Can Certain Colors Cause You to Spend More?

eHow Money Blog

colorful wood BackgroundThere’s a reason men’s body products are cloaked in shades of black, charcoal or steely gray while products designed for women are decorated with hues of yellows and pinks and dotted with flowers.

Savvy marketing departments rely on gender-specific advertising tactics combined with the power of color palates to sell their products and cement their brands. And if you fall under the spell of colorful packaging, your budget could be in jeopardy.

Why cue in on color?Baby shower cupcakes

Going to a baby shower or strolling through the aisles of a toy store reminds you that generations of consumers have associated pink with girls and blue with boys. And those colorful lines have led to people assuming a baby dressed in blue must be a boy or that pink baby bottles and binkies are strictly for girls.

However, while thoughts about pink and blue (as well as other colors) fuel gender-related stereotypes, they influence spending decisions, too.

Color and your psycheColored garden candles

A Turkish study links color to our emotions by meeting a variety of human needs. The researchers found that along with drawing gender specific lines, color can invoke distinct and different moods.

If the color of a package or product reminds you (even subconsciously) or your mom, a long lost love or a child, you’re more likely to plunk down cash for it — even if you don’t really want it. Same goes for the color of packaging and items that make you feel generally all warm and fuzzy, nostalgic or romantic.

Think you can’t fall under the spell of color? Think again! A recent survey found 84.7 percent of consumers say color is the primary reason they buy a product. And while that makes sense when shopping for clothes or cars, color often triggers subconscious spending decisions, too. The survey says the purchasing decision is made within 90 seconds of seeing a product and that 62 to 90 percent of the judgment made is influenced by color alone rather than variables such as price, quality and texture.

What’s your favorite color?Color paint cans

Wondering how color can affect your spending habits? Here’s how researchers found the colors most prominent in products on the shelves influence our emotions and a look at how and when shades can color your financial decisions.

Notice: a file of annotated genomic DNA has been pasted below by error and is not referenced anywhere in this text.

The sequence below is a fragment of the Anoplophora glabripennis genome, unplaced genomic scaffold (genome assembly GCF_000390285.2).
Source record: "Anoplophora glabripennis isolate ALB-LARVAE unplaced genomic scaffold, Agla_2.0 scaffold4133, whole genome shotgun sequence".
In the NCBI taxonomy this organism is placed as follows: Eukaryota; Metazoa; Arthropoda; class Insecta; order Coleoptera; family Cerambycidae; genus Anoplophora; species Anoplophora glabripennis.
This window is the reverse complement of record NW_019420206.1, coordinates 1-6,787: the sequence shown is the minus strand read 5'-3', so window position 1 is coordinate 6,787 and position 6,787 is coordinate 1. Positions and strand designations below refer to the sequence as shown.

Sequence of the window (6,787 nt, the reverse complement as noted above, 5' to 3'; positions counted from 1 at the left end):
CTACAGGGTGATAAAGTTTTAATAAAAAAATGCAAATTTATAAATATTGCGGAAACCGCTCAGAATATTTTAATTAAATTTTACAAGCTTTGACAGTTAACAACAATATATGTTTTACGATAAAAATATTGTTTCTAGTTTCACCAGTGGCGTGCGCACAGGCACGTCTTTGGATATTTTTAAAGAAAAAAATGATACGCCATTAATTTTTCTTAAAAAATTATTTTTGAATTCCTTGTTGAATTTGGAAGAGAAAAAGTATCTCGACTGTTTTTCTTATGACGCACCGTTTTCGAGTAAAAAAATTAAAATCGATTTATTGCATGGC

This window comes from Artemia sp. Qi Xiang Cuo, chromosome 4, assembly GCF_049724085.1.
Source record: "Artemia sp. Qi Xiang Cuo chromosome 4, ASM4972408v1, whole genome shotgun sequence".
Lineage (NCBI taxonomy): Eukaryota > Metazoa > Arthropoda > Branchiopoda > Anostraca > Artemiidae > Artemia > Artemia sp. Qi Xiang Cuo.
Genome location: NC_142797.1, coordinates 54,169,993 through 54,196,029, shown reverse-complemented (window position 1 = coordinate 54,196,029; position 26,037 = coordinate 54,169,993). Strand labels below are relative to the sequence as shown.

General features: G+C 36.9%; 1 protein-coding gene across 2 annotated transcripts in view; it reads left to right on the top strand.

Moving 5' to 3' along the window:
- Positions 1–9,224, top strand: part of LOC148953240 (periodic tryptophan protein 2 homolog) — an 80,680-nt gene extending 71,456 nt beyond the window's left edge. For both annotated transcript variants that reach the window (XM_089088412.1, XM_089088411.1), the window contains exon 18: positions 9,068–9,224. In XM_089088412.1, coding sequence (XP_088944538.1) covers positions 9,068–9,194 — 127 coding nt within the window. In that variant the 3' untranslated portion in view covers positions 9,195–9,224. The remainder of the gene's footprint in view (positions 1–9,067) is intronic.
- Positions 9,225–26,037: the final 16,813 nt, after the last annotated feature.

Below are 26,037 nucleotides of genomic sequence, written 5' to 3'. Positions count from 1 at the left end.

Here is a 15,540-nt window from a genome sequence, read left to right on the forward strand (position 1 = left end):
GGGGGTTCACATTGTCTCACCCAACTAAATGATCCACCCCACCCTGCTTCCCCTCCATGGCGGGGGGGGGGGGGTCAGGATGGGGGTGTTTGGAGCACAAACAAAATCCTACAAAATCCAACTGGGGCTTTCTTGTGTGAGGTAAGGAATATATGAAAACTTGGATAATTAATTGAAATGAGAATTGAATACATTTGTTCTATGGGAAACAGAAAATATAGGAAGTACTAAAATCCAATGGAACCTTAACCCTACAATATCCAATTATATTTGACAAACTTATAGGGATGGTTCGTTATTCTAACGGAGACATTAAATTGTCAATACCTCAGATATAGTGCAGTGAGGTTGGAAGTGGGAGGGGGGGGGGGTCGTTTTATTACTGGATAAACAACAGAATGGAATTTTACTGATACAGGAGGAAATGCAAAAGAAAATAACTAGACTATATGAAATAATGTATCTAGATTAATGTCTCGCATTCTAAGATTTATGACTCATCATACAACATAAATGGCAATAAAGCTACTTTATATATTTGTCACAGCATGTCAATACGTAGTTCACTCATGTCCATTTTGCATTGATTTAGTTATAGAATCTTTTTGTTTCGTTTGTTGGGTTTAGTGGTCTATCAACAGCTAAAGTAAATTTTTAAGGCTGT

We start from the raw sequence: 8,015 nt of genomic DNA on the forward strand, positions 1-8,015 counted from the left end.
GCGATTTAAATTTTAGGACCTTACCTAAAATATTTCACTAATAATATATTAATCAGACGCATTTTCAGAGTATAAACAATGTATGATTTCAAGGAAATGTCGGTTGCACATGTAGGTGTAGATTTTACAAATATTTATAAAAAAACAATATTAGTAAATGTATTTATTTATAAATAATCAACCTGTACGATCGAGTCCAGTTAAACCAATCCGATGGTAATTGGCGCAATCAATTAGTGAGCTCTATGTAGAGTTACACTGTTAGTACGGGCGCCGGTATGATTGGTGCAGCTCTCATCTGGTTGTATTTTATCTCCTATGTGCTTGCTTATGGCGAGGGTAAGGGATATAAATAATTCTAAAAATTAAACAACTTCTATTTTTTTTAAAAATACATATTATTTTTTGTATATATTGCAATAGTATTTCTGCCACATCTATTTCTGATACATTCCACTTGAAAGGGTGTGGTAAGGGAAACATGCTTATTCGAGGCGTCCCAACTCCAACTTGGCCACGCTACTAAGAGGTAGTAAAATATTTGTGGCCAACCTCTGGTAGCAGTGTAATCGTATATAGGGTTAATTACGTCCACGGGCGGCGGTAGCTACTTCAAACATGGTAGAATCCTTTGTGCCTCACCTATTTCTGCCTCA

Red. There’s a reason this color is often associated with food brands like McDonald’s, RedRobin and Nabisco: It’s been found to stimulate appetite. It’s also found to be dynamic and used to prompt impulsivity (ever fallen prey to red-tag clearance items?). Red can also increase your heart rate, so if this is your favorite shade, you’re likely to feel excited — even a little bit — by products wrapped in and colored with red. You’re most easily tempted to bust your budget with a cachet of crimson-colored impulse buys when you’re tired. The sudden feeling of being energized can have you temporarily forgetting about your budget and focusing on the red item in front of you.

Yellow. The key to yellow’s power is hiding in your nervous system, which is stimulated when your world is lit up with this sunny hue. By sparking feelings of optimism and youthfulness, you’re most susceptible to yellow when you’re stressed out or fatigued. And shopping when you think your glass is half empty could lower your resistance to yellowy impulse purchases and items that don’t fit into your budget.

Blue. Thought of as a cool or cold color, blue has been found to stir feelings of peacefulness and relaxation. So the blue sweater staring you down in the mall you can’t afford might seem a bit more affordable after a fight with your BFF, boss or boyfriend.

Orange. Thought of as warm and exciting, orange was found to signify the need to take an action, such as buy, sell or subscribe. But amping up the feeling that you need to act immediately, rather than ponder a purchase, isn’t the only way orange products reel you in. Once it grabs your attention, orange establishes a connection with consumers by making you feel comfortable because it’s also thought to represent brands that are cheery and friendly. If you’re typically wishy-washy about your budget or impulse purchases, it’s best to not shop alone. You’ll be glad you did when a shopping buddy can help remind you of your financial goals and prevent you from falling prey to the power of orange.

Green. It’s the obvious color of money, but green’s also associated with virility (remember the urban legend surrounding the sexual powers of green M&M’s?) and fertility. The color of nature, green is also the hue most associated with purity; it commonly invokes feelings of tranquility and composure. So when your inbox is overloaded, you feel as though your world is spinning out of control or your smartphone won’t stop buzzing, you’re most likely to give in to the impulse purchases associated with items and packaging cloaked in green.

Purple. Commonly found in beauty and anti-aging products, purple was once the exclusive color that represented wealth, success, royalty and wisdom. No wonder the Dowager Countess Grantham on “Downton Abbey” owns a lot of purple frocks. So a passion for purple could have you blowing your budget on items you associate with power or success if you feel as though you’re stuck in a dead-end job or after a bad day at the office.

Photo credit: Getty Creative

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